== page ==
Warning: Long Post Ahead
Today's post is basically a smorgasbord of the things I've learned about characterization from different classes, books, and experiences throughout the years.
For my new project (WIP2), I began with character sketches. First Draft in 30 Days gave me a worksheet to go from, but I cherry picked and added a few categories of my own. So far, for every WIP2 character, I know all, or most of, the following things:
- Full name (and nickname if applicable)
- Birth date and place
- Role in the novel (e.g. relation to MC)
- Eye/hair color/description (careful of olive skin and almond-shaped eyes... How many times have you read those descriptions??)
- I flipped through magazines and tore out images of people (celebs, advertisement models, headshots of people randomly interviewed on the street, etc) to match with what I envisioned my characters looking like. I didn't keep them whole every time either... I used eyes from one pic, hair from another--you get my drift!
- I also did this when creating the setting sketches... SO helpful! (School, houses, bedrooms, dining rooms...)
- Any scars or other distinguishing marks
- Build & style of dress
- One note here is to avoid using clichéd mannerisms too often (biting lips, rolling eyes, etc)...
- Also--make note of the phrases or words that certain characters repeat
- Personality traits: (likes/dislikes/typical mood/hobbies/allergies/anything you can think of should be added) Also:
- How does this character view themself? Do they have any contradictions (e.g. a mother who's a slob but expects her children to keep neat rooms...)
- How does this character react to bad news? How do they function under pressure?
- How does this character react to perceived threats (physical or otherwise)
- Background (This is one of my favorite parts. I can't tell you how much it sucked to cut almost the entire first two chapters of SHATTERED when I began editing. But I had to do it because I'd started off with all backstory. It was important for me to know, but not for readers at the moment. This time I can start my new project already knowing the things I need to about my characters, so it will be easier to layer that info into the story when it's necessary.)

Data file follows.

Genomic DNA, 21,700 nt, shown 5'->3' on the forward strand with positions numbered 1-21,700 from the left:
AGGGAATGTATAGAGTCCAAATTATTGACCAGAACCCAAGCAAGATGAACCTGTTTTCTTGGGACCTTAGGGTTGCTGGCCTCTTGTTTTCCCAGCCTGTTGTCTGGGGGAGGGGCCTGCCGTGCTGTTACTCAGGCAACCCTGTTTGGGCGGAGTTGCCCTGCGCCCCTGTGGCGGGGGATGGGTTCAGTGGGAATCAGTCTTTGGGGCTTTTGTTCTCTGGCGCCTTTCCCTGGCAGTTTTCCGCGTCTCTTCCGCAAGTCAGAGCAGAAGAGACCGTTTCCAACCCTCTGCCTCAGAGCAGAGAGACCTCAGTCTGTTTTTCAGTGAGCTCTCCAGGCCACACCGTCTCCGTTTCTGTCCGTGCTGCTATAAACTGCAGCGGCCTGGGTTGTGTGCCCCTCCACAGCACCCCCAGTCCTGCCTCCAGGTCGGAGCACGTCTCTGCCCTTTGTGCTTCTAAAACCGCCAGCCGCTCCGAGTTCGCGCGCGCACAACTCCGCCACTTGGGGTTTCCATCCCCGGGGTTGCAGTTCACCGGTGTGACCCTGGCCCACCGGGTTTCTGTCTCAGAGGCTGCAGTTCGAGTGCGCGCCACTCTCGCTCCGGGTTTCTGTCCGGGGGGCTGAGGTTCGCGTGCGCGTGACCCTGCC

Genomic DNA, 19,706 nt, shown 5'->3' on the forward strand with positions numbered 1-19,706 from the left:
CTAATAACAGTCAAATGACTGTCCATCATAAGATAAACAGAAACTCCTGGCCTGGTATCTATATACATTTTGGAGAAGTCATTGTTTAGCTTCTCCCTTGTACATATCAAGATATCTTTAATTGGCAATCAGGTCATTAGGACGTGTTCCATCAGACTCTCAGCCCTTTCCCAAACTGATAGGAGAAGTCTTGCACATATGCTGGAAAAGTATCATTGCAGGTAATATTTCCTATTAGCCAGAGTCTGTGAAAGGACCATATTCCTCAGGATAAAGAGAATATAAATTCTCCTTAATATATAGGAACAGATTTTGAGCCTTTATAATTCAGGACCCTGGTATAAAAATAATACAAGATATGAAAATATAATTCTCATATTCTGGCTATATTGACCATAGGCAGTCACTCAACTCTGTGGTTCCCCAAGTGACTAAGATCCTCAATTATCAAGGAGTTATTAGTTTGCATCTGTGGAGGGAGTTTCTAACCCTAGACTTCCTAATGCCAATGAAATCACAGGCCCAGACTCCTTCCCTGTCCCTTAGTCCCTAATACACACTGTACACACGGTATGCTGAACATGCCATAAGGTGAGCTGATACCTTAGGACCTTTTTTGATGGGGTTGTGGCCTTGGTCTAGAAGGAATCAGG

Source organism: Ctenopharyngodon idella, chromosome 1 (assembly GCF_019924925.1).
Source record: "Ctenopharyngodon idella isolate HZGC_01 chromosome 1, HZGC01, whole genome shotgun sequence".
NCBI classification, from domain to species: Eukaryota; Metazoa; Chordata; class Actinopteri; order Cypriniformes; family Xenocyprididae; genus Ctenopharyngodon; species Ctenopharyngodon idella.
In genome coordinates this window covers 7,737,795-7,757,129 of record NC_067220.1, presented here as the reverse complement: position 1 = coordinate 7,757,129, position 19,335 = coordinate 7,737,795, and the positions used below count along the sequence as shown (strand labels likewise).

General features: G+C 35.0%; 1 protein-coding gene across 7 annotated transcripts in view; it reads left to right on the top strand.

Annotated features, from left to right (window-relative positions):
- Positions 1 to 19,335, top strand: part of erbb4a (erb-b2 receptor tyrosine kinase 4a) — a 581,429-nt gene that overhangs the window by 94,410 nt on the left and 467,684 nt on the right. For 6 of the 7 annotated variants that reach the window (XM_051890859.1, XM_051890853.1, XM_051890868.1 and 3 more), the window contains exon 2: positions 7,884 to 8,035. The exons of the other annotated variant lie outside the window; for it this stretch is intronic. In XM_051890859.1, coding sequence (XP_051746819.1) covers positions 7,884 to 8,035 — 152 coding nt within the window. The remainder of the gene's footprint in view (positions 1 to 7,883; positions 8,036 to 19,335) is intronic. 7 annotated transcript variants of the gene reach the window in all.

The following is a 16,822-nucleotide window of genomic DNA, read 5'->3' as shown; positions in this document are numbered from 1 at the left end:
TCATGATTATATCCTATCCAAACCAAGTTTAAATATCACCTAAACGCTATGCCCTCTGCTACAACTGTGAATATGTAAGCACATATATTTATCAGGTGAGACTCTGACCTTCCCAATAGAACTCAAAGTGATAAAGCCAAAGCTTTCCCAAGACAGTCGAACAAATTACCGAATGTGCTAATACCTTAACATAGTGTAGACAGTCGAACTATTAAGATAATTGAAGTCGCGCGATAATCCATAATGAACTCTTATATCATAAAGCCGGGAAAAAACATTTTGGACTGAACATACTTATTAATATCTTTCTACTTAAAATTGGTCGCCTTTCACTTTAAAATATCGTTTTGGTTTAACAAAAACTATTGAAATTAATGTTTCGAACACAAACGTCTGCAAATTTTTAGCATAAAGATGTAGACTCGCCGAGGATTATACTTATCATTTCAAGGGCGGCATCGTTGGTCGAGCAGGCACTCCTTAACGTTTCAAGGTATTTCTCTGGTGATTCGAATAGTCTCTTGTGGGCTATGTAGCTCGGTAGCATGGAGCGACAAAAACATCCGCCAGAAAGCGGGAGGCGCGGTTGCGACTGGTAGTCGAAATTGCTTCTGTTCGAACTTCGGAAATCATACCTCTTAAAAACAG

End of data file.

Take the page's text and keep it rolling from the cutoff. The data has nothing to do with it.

- Internal Conflicts (This is my absolute favorite thing so far. Each character has MORE. THAN. ONE. internal conflict.)
- What are this character's biggest fears? secrets? desires?
- External Conflicts (Who/what will get in the way of what this character wants?) I was worried about being able to flush this section out before starting the plot outline, but man did my characters ever come to life and tell me a lot more than I was expecting this early on!
Speaking of bad guys, I don't think they should be cruel all the way to the bone--in most cases, anyway. You can add so much depth (ah, my favorite word these days) if you give the villains a redeeming trait or two... Maybe they take care of their feeble grandmother. Or maybe it's as small as caring for a pet fish. Or maybe they find peace each morning in a cup of tea with honey... But give them SOMETHING and their connection to the story will seem much more believable. Also, make sure you understand WHY your villain is bad. What happened to them in life to make them the way they are today?
A lot of beginning writers (myself included if you read the above part about cutting the first two chapters of SHATTERED) make the mistake of throwing everything about their characters into the beginning of a story. While, yes, you should know your characters inside and out. Your readers? Not so much. At first anyway. Instead, unveil your characters at a more gradual pace so that each reader has a chance to form their own ideas about them. This, in turn, will create a much deeper sense of who your characters are than you ever could push through with a summary.
We're all driven by our own personal experiences, and authentic characterization follows suit. But our characters' past experiences should be revealed to readers on a "need to know" timeline... Not in one big infodump.
Finally, characterization is a BIG part of the whole "show don't tell" principle.
- Don't tell a reader that your character is funny, allow it to come out through humorous bits of dialogue.
- Don't tell a reader that the character has a short fuse, show it in the way she slams her locker shut at the slightest teasing from her best friend.
- Don't tell a reader that your character loves his best friend, show them through his actions... In the tender way he brushes a stray strand of hair from her forehead... In the way his heart turns into a box of Mexican jumping beans when she's near. (Okay, that's cheesy, I admit it, but give me credit--this is a LONG post and I'm getting a little loopy here at the end!)
What areas of characterization are the most important to you? Did I leave anything out?